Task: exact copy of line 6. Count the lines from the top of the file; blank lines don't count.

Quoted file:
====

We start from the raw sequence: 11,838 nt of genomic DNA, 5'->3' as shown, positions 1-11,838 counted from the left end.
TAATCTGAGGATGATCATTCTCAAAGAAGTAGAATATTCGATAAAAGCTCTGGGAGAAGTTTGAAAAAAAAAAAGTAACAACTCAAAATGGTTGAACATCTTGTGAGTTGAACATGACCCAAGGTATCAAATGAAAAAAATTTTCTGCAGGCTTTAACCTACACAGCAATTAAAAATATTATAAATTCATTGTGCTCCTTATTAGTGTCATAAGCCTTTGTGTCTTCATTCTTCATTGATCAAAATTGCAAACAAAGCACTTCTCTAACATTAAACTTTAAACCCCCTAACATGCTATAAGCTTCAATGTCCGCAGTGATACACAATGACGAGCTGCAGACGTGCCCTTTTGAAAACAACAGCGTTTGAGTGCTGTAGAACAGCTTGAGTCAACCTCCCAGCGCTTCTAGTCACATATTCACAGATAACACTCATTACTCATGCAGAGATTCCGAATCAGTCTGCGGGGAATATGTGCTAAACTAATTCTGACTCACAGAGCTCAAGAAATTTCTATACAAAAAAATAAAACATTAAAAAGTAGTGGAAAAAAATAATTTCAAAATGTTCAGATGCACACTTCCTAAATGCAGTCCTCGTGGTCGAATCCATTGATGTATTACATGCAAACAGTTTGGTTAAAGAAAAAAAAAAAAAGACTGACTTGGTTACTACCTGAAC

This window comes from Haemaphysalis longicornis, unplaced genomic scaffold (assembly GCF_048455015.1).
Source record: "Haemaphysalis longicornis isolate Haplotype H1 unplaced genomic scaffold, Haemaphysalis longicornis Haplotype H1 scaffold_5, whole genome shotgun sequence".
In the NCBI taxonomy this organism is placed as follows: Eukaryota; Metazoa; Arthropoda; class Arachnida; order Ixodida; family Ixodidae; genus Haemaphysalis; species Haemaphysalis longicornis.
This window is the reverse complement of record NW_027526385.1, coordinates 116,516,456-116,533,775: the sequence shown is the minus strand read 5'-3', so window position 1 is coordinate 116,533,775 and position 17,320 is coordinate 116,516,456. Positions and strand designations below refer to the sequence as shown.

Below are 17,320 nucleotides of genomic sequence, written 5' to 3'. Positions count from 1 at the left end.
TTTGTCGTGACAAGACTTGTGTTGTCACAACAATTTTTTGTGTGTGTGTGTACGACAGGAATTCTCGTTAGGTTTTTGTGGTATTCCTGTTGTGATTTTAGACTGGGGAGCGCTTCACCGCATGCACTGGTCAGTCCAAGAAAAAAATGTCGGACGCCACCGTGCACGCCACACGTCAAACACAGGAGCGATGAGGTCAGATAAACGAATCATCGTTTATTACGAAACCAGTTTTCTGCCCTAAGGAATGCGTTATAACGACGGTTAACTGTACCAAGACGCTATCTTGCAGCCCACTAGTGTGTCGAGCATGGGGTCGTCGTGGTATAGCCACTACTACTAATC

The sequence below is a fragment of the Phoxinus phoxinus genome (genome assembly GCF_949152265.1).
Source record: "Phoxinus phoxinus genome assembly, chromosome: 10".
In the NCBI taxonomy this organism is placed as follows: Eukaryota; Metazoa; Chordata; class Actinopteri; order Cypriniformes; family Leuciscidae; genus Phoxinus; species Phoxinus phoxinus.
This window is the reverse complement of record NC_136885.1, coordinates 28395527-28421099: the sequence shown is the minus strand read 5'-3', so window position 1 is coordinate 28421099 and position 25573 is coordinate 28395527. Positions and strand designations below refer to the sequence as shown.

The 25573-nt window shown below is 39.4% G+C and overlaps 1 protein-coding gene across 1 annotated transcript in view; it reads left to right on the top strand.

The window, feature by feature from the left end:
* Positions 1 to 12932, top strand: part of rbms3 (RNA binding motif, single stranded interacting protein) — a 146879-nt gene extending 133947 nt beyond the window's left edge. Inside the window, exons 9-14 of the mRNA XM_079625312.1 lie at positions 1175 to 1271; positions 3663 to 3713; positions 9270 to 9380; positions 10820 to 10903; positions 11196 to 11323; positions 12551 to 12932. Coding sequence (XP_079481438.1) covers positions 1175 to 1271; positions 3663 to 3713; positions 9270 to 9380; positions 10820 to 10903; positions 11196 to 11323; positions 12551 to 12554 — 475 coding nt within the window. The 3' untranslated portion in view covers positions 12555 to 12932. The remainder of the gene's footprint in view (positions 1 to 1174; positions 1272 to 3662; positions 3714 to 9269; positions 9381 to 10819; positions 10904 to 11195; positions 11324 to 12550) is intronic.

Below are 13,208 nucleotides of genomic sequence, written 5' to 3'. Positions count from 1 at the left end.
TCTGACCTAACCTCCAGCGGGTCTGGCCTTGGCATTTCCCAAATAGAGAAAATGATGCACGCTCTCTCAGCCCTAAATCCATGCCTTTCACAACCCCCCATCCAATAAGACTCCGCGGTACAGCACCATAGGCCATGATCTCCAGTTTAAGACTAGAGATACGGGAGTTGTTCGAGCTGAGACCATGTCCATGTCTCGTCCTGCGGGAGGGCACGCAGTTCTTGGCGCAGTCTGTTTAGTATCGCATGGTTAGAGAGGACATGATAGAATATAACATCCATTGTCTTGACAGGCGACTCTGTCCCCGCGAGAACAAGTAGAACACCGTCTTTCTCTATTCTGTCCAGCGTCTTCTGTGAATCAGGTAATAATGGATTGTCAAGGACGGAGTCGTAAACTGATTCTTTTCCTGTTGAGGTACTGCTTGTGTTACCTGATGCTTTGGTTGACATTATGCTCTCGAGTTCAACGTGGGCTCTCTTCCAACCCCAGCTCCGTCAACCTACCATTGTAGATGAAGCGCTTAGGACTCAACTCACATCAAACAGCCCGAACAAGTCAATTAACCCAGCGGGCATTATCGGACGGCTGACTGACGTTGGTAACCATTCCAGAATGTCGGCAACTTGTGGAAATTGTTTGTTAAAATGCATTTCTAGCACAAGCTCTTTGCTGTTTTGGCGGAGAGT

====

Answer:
This window is the reverse complement of record NW_027526385.1, coordinates 116,516,456-116,533,775: the sequence shown is the minus strand read 5'-3', so window position 1 is coordinate 116,533,775 and position 17,320 is coordinate 116,516,456. Positions and strand designations below refer to the sequence as shown.